Profile: Condoleezza Rice

She advised his father as the Cold War melted into the New World Order. Now President-elect George W. Bush relies on her counsel as he faces a more complicated international landscape.

Condoleezza Rice — an accomplished academic, provost of Stanford University, and former member of President George Bush’s foreign-policy team — is once again set to return to Washington, this time, as George W. Bush’s national security adviser.

Rice was Bush’s chief adviser on foreign-policy issues throughout his campaign, and before that, served as one of the 10 members on his handpicked Presidential Exploratory Committee, leading many observers to wonder just where she would end up in a new Bush administration.

Preparing Positions

During the campaign, Rice was part of a group of foreign-policy advisers to Bush nicknamed “The Vulcans,” a group that included Bush’s running mate, Dick Cheney, former Secretary of State George Schultz, and Paul Wolfowitz, a senior Pentagon official in the elder Bush’s administration.

In the early stages of Bush’s candidacy, Rice told ABCNEWS that her job was to help the Texas governor with “the very basic work he has wanted to do on the nature of the politics in various countries, the nature of alliances, really laying a lot of the groundwork” for the tougher foreign policy positions he would be asked to take as a candidate.

She also served as a de facto part of his campaign response team, defending Bush after Vice President Al Gore attacked the Texas governor’s for his supposed lack of foreign-policy expertise during an April speech.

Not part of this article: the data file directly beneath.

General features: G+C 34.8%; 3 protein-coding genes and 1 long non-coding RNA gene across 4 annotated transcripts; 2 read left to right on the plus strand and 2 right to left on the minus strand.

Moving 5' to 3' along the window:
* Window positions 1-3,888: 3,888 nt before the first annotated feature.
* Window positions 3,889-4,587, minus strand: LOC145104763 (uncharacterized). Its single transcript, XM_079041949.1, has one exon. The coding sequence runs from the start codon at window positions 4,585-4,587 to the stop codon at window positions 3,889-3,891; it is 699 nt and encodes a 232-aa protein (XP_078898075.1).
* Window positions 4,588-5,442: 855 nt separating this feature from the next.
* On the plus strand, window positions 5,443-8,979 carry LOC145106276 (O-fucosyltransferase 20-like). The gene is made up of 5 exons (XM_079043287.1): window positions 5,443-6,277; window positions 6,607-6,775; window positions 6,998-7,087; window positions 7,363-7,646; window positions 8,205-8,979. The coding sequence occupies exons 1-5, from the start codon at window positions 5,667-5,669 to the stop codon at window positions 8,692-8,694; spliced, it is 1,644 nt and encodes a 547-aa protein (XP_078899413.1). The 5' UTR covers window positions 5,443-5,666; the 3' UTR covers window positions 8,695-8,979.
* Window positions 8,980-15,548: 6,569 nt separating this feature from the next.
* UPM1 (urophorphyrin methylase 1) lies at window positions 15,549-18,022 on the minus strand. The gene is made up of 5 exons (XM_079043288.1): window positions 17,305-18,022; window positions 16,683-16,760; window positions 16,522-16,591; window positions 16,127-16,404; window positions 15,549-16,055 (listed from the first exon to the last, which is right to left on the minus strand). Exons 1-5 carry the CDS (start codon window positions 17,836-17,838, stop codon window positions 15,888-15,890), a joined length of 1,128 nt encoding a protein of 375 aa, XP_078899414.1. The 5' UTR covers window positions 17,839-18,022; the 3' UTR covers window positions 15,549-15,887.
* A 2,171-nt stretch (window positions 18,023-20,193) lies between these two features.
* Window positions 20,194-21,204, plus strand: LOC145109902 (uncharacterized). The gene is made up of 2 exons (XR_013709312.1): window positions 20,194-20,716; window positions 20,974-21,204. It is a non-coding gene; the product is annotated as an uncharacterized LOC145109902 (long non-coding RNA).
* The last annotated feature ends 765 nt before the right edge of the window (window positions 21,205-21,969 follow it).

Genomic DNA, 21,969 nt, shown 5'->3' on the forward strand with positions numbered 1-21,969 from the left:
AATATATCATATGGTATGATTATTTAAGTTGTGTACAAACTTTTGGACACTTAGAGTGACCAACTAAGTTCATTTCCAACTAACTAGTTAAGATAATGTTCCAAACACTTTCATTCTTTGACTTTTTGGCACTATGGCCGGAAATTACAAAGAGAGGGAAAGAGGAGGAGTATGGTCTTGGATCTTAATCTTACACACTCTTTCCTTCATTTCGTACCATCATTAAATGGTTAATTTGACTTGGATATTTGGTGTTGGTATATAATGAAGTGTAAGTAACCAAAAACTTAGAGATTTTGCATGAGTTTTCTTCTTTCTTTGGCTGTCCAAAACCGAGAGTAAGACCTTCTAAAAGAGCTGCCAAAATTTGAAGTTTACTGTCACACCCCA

“Where was he [Gore] when it was time to stand up and be counted in Seattle?” asked Rice, referring to the disruption of the World Trade Organization meetings by protesters in December. She also criticized Gore for not endorsing permanent normal trade relations with China more strongly, saying “when it comes to the vote on China, he’s been missing in action.”

However, Rice says Bush is capable of holding his own in the international arena, citing his first major foreign-policy statement, on Kosovo, as an example.

“He said what he thought, I didn’t sit there and dictate it to him,” says Rice.

From Rachmaninoff to Russia

Rice, 46, grew up in segregated Birmingham, Ala., the only child of two educators who instilled in her a strong sense of family and community. As the civil rights movement reached her town, where racism ran rampant, Rice, who is black, says she felt insulated from the upheaval all around her.

“My parents really provided a shield as much as they could against the horrors of Birmingham,” says Rice, who lost a kindergarten classmate in a now-infamous1963 church bombing. “At the same time I can remember my parents taking me to watch the marchers — they wanted us to know the history and to know what was happening.”

After her father took a job in Denver, Rice decided to take college courses while still in high school. An accident of fate led her to become an expert on the former Soviet Union and Eastern Europe.

“I was saved from a music major by Russia,” says Rice, who abandoned her music studies after realizing she would end up “teaching 13-year-olds to murder Beethoven.”

And so began a search for a major that ended in the classroom of Professor Josef Korbel, the father of Secretary of State Madeleine Albright.

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